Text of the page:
Phobic Disorders: Symptoms, Treatments and Research

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1. Introduction
Although phobic disorder is certainly common, it has been more difficult to establish the extent to which it should be considered a "serious" mental disorder from a public health perspective.
Recent studies in understanding the behavioral, molecular, and anatomical bases of fear extinction in animals and humans are leading to new knowledge about the nature of fear and new treatments for anxiety disorders that affect millions of Americans (news release from SFN). In those people who suffer from phobic disorders (specific phobia, social phobia and agoraphobia) excessive and inappropriate fear and anxiety comprise the core symptoms of the disorder. Collectively, these disorders are the most common forms of psychiatric illness, surpassing rates of mood disorders and substance abuse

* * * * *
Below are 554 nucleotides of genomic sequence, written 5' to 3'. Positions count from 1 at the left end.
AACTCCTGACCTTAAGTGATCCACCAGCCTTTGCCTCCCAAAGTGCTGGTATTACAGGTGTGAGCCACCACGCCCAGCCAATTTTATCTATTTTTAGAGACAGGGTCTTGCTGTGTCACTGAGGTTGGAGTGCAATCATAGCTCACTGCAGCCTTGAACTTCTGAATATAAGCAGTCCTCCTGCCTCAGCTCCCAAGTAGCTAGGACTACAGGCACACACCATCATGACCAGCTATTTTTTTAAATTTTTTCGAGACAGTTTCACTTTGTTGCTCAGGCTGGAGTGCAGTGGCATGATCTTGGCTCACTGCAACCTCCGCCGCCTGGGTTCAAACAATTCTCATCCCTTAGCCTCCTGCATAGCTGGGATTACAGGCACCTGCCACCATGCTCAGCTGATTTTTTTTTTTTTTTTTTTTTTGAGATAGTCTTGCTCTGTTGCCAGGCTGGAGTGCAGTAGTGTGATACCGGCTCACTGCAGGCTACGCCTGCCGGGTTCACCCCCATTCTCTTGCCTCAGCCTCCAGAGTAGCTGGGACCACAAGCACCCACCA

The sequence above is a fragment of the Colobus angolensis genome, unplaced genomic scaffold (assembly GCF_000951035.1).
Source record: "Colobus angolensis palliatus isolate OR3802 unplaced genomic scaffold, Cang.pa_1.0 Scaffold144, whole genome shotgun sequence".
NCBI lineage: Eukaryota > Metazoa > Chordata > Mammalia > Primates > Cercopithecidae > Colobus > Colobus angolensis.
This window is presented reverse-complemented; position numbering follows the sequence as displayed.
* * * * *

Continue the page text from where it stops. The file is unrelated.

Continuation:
A study by Michael Davis, PhD, at Emory University (SFN News Release) that determined how human brain can used to treat such disorders. He found that a receptor for a particular protein called the N-methyl-D-aspartate (NMDA) receptor in a brain region called the amygdala is critical for the extinction of conditioned fear. Many medical professional believe and it also has been proved true in many cases that combination of drugs therapy and behavioral therapy has the most successful results.

2. Phobia - Definition